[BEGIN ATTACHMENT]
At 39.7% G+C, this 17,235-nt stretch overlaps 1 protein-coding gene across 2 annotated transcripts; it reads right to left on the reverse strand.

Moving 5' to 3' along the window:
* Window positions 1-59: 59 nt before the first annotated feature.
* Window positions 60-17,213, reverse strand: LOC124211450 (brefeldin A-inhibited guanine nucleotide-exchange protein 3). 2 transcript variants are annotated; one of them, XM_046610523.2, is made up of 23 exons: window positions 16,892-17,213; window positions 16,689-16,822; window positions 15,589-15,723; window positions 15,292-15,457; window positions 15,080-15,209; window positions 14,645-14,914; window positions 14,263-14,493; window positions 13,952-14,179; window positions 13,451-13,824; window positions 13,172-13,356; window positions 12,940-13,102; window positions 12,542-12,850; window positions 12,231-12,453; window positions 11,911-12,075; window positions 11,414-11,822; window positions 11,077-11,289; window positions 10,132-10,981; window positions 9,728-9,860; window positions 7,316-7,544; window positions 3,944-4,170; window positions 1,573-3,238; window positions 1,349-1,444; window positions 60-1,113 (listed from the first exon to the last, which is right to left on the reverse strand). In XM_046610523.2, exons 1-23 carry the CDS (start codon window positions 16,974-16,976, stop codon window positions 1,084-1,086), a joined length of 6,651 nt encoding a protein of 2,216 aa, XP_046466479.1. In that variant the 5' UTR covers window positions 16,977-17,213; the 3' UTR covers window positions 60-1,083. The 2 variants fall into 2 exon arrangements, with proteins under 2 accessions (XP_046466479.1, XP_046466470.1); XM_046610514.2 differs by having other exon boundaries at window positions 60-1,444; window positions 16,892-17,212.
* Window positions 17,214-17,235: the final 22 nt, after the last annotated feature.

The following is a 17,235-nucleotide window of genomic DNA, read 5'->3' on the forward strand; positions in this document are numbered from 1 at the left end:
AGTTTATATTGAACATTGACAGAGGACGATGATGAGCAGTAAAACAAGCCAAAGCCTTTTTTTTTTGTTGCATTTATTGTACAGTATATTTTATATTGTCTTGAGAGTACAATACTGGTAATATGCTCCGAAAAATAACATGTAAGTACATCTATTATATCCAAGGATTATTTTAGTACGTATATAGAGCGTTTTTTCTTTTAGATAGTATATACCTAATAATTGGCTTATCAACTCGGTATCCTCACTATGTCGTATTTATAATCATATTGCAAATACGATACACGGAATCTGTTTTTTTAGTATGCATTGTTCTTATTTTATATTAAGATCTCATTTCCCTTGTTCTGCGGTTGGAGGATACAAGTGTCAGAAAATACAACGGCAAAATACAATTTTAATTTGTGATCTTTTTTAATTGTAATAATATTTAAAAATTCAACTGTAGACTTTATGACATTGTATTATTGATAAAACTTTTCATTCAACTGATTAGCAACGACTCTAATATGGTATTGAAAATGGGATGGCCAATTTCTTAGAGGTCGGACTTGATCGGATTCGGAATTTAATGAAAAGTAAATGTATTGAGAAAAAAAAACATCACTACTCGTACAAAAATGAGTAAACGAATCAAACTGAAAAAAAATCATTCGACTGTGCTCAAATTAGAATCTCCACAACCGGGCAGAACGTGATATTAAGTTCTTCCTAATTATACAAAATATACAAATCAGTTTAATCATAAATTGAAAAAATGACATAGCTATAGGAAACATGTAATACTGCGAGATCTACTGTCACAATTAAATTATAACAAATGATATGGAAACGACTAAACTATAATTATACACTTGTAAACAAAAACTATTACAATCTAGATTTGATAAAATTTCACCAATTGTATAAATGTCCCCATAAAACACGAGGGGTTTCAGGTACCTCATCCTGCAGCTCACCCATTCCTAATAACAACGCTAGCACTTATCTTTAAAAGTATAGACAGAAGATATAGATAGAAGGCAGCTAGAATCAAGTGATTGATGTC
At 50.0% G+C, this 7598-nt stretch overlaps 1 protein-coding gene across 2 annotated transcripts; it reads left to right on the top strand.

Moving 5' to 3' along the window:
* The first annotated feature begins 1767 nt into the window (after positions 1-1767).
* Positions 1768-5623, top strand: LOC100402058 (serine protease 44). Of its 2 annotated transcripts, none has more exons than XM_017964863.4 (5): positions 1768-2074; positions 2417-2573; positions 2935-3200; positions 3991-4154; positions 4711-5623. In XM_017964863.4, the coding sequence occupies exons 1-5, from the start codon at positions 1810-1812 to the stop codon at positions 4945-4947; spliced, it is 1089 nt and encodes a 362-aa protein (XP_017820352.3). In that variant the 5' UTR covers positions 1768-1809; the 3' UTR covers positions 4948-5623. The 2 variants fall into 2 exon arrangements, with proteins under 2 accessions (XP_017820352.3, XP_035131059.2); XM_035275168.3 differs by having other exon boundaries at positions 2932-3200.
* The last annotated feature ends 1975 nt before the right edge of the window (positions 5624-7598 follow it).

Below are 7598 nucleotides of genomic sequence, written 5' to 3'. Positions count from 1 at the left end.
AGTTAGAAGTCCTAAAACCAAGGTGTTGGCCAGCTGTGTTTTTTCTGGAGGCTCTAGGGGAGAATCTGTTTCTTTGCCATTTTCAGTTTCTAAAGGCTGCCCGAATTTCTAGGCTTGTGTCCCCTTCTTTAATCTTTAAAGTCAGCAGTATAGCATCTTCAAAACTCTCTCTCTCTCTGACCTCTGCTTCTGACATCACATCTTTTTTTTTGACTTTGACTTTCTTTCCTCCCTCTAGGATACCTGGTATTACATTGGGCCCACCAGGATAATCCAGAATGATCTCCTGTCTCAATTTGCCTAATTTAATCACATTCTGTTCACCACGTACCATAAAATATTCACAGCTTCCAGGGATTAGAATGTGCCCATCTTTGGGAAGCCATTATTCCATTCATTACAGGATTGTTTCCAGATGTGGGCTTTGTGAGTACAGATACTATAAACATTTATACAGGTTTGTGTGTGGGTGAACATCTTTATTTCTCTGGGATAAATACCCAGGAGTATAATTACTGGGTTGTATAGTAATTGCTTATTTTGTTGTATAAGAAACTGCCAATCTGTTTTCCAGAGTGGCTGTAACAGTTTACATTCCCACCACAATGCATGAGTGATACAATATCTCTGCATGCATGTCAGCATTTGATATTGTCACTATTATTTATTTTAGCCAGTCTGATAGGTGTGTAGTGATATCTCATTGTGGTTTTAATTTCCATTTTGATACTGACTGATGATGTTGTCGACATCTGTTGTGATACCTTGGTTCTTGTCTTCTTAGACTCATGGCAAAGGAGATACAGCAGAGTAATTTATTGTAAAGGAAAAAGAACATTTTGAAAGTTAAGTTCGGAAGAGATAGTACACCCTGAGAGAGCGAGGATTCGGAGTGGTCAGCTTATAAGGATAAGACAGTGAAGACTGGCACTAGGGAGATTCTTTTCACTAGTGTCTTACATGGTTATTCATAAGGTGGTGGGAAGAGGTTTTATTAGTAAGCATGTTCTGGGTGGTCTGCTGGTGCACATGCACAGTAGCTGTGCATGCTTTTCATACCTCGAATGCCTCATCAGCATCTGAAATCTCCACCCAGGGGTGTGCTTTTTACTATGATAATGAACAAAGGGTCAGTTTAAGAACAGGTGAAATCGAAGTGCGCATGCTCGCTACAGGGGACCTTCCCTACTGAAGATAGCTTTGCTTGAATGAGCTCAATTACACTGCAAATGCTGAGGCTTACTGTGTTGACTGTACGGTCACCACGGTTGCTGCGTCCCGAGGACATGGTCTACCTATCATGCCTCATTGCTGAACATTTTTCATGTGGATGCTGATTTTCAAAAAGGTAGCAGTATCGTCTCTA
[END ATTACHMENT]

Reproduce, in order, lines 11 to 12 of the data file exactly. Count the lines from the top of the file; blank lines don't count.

* Positions 1768-5623, top strand: LOC100402058 (serine protease 44). Of its 2 annotated transcripts, none has more exons than XM_017964863.4 (5): positions 1768-2074; positions 2417-2573; positions 2935-3200; positions 3991-4154; positions 4711-5623. In XM_017964863.4, the coding sequence occupies exons 1-5, from the start codon at positions 1810-1812 to the stop codon at positions 4945-4947; spliced, it is 1089 nt and encodes a 362-aa protein (XP_017820352.3). In that variant the 5' UTR covers positions 1768-1809; the 3' UTR covers positions 4948-5623. The 2 variants fall into 2 exon arrangements, with proteins under 2 accessions (XP_017820352.3, XP_035131059.2); XM_035275168.3 differs by having other exon boundaries at positions 2932-3200.
* The last annotated feature ends 1975 nt before the right edge of the window (positions 5624-7598 follow it).